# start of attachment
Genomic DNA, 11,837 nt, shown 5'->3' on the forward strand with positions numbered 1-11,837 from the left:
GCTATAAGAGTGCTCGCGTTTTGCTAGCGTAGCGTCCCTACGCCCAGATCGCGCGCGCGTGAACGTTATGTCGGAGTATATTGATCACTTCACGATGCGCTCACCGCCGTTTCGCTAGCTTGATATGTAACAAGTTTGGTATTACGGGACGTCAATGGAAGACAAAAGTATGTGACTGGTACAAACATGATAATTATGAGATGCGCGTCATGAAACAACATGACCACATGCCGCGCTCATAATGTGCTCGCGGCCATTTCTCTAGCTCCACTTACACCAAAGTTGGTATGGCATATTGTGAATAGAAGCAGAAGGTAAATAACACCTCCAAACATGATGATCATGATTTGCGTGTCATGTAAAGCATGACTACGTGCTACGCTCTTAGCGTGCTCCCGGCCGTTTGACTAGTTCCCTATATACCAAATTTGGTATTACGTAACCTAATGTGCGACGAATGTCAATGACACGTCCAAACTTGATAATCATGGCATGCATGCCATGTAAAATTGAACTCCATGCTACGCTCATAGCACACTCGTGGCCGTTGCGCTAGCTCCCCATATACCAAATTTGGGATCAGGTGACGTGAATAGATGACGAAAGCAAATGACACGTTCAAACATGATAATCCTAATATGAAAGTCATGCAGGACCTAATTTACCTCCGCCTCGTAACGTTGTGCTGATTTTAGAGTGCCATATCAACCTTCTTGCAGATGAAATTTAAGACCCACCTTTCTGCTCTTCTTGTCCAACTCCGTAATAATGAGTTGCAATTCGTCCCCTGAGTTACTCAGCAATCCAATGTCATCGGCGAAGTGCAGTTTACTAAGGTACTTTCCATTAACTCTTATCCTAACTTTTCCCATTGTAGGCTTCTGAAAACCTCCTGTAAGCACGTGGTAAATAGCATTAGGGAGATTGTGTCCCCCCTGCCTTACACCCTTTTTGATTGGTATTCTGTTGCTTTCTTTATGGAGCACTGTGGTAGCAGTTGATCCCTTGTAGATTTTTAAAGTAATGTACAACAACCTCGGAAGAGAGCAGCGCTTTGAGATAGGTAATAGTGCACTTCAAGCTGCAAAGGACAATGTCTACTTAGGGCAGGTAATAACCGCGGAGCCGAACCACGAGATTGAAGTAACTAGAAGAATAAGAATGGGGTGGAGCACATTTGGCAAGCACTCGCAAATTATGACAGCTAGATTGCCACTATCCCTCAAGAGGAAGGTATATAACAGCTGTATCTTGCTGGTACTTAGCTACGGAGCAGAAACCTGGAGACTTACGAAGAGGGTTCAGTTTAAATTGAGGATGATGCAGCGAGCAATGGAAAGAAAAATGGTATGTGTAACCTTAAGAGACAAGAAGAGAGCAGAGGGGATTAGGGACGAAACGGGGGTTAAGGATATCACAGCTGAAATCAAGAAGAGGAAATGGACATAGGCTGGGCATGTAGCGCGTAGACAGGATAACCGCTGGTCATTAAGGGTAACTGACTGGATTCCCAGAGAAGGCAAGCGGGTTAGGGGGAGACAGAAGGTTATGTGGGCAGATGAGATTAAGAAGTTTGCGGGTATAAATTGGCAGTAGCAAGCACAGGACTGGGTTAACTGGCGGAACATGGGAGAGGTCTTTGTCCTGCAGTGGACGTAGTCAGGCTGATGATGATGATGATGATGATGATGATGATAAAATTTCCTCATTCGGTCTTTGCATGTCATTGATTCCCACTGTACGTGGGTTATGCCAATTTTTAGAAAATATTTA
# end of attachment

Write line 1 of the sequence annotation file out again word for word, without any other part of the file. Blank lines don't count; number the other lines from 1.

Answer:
Genomic DNA, 11,837 nt, shown 5'->3' on the forward strand with positions numbered 1-11,837 from the left: